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Developers present Seminole Mall vision
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An artist’s rendering of what the new Seminole City Center might look like. Plans call for taking down the existing Seminole Mall to make way for a new modern design that includes a movie theater, restaurants, retail stores and a bank.
SEMINOLE – For nearly two years, city officials, business owners and residents have wondered what Seminole Mall’s new owners had in store for the former retail hub.

Even before the new owners, North American Development Group, came on board, for years the future of the declining mall, located at the high-traffic intersection of 113th Street and Park Boulevard, has been a giant question mark for the city.

NADG, which bought the blighted mall at the end of 2012, and Tampa-based Primerica Group One/Primerica Development, which NADG teamed up with for maintenance, management and redevelopment of the site, finally shared their vision for the property at the July 22 City Council meeting. They plan to transform the rundown retail location into Seminole City Center, a shopping, entertainment and dining destination for the region.

And the best way to ensure the successful completion of this major redevelopment project is through a public-private partnership, said Richard Trzcinski, Primerica’s president. He assured the council that he wouldn’t put city or county residents at risk with the deal. No money would be required from Seminole up front, but would instead come later in the form of tax rebates, he said.

The project would also require cooperation from the county, he added. Other funding possibilities include Penny for Pinellas money, community grants, Pinellas Suncoast Transit Authority participation, utility taxes and franchise fees.

Trzcinski nodded to past Primerica projects that utilized similar successful partnerships – The Mall at Millenia in Orlando, The Estuary in Brandon and The Village at Gulfstream in Hollandale Beach.

“We’ve seen the way public-private partnership works to make things happen,” he said. “I think we absolutely need to proceed together.”

“Seminole Mall is an unusual redevelopment project because it’s a focal point of the city and its residents,” said Dale Johnson, Primerica’s director of development and construction. “This is your downtown.”

Residents can expect a drastic change, she said. Enclosed malls like Seminole Mall are “dinosaurs in the market.”

She ticked down a list of issues with the mall in its current state, including lack of tenancy and obsolete buildings.

“It just cries to be redone,” she said.

As retail changes, so do the needs of Seminole shoppers, Trzcinski said.

With growing reliance on the Internet, “soft goods can easily be gotten and brought to your door,” he said. “We have to create something that’s a destination where people want to travel to,” whether it’s from the beaches, Tampa or beyond. “We have to create a sense of space that is exciting.”

The plan for Seminole City Center calls for razing the indoor mall and replacing it with a modern design that includes a 12-screen movie theater, restaurants, retail stores and a bank. No specific tenants have been named, though two of the remaining tenants, Bealls and Stein Mart, have expressed an interest in being part of the redeveloped shopping center, Trzcinski said.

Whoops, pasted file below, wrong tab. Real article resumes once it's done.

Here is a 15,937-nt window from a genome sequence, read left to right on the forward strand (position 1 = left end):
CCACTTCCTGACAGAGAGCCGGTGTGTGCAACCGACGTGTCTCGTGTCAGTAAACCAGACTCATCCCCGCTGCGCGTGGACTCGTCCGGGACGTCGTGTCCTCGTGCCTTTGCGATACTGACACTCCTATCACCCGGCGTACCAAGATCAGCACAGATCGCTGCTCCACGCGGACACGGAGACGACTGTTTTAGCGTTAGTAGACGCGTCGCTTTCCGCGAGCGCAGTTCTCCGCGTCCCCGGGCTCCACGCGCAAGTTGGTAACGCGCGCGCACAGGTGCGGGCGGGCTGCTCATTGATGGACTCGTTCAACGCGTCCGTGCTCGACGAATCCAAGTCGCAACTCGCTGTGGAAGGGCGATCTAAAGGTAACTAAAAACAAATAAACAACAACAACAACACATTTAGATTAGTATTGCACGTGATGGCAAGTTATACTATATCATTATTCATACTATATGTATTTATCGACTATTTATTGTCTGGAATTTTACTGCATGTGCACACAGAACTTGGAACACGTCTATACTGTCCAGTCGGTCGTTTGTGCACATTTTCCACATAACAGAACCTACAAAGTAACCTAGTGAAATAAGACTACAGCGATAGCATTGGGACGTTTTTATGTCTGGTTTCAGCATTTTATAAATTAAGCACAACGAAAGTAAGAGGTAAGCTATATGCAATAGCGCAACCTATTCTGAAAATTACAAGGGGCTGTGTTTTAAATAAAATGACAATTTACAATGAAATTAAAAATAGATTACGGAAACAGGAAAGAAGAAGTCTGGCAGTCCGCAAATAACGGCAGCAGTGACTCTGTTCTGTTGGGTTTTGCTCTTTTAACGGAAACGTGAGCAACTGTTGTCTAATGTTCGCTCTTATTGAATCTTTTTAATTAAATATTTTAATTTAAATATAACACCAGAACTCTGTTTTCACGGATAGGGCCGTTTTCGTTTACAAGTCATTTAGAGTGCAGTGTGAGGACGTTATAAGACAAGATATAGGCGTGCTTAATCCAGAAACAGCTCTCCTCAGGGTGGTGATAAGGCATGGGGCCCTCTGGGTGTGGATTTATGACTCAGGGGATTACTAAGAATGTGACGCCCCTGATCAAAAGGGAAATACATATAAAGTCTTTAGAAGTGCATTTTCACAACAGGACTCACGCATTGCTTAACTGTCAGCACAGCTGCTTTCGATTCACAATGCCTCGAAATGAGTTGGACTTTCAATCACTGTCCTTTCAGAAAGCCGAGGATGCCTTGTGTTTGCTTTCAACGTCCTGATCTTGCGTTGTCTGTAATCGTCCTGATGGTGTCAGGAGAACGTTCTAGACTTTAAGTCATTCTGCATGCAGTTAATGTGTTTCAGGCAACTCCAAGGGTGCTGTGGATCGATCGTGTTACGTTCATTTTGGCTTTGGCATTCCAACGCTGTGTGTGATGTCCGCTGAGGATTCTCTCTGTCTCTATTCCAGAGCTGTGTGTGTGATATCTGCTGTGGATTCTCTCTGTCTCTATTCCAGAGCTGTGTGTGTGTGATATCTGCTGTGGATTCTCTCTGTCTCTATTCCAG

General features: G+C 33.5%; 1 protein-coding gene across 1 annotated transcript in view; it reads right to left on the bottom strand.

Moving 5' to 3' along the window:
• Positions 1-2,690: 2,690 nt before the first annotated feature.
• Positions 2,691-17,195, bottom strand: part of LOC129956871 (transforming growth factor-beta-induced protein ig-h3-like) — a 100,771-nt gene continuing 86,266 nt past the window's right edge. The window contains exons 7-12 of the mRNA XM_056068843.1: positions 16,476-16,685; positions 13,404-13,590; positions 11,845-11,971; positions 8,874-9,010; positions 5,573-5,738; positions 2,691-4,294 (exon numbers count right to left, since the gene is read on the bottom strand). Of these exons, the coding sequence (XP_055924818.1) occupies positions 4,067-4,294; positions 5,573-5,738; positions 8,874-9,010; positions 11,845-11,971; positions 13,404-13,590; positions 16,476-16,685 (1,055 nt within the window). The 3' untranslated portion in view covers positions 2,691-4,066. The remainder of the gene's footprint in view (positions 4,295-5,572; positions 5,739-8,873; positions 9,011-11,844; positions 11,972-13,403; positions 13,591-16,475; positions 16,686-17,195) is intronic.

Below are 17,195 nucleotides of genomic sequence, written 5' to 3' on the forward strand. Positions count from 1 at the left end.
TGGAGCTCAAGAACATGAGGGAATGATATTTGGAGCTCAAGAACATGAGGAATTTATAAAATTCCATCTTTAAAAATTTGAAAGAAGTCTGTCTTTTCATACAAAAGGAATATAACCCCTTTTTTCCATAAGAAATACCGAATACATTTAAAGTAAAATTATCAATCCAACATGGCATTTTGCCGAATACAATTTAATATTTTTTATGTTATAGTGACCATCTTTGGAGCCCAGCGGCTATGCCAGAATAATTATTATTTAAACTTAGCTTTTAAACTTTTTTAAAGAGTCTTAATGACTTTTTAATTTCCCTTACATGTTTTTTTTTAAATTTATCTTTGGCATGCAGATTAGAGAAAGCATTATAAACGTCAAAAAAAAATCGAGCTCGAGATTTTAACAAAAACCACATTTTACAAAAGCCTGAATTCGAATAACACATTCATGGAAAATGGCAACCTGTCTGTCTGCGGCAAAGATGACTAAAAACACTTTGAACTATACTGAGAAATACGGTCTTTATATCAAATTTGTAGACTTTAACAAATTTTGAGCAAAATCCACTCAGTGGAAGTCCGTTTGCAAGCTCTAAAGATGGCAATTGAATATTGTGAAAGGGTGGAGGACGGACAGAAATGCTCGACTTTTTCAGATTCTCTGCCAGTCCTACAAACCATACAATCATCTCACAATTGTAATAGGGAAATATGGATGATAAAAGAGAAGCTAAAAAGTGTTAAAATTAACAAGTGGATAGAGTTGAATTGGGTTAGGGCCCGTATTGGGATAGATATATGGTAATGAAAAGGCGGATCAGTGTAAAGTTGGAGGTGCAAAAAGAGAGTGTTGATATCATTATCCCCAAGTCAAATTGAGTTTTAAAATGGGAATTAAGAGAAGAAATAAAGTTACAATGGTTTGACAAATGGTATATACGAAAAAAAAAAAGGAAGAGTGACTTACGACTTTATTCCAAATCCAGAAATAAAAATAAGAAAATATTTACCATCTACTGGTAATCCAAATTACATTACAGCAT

The redevelopment is projected to significantly increase real property taxes and sales taxes over the current site, Trzcinski. An increase of $32.35 million in taxable real property value is expected with an additional $586,324 in tax revenue.

The project will also create 725 permanent jobs, in addition to 244 indirect jobs and 629 temporary jobs during construction.

“This is big stuff,” Trzcinski said. “It’s very, very exciting to me.”

City Manager Frank Edmunds said the council would need to discuss the possibility of entering into a development agreement with NADG and Primerica at a workshop in the near future and then bring the final proposal to a future council meeting for public comment. The city has entered into similar agreements with developers before, he said, but Seminole City Center would be of a much larger scale and have a greater impact on the city.

“[Seminole Mall] is the epicenter of our city,” said Mayor Leslie Waters, “and probably the only question that we get when we’re out in the city.”

Councilor Chris Burke said he’d refrain from commenting on the project until he learned more about what is expected financially from the city.

"Before I trade the cow for the beans, I want to know how much the beans cost,” he said.

Councilor John Counts, however, enthusiastically supported the project, though he said he doesn’t see it becoming a “final destination spot” for the region. Still, he expects it to have a large draw in the greater Seminole area.

“It’s a phenomenal proposal and I support it 100 percent,” he said.

Seminole Mall first opened in 1965, initially anchored by Publix, which later moved across the street. None of the original tenants are left, Johnson said.

The mall saw its heyday in the 1980s, though the property’s assessed value fluctuated over the years, she said. The property’s value saw its peak in 2008, at the height of the real estate boom. It’s now at its all-time low, worth around $16 million, she said.

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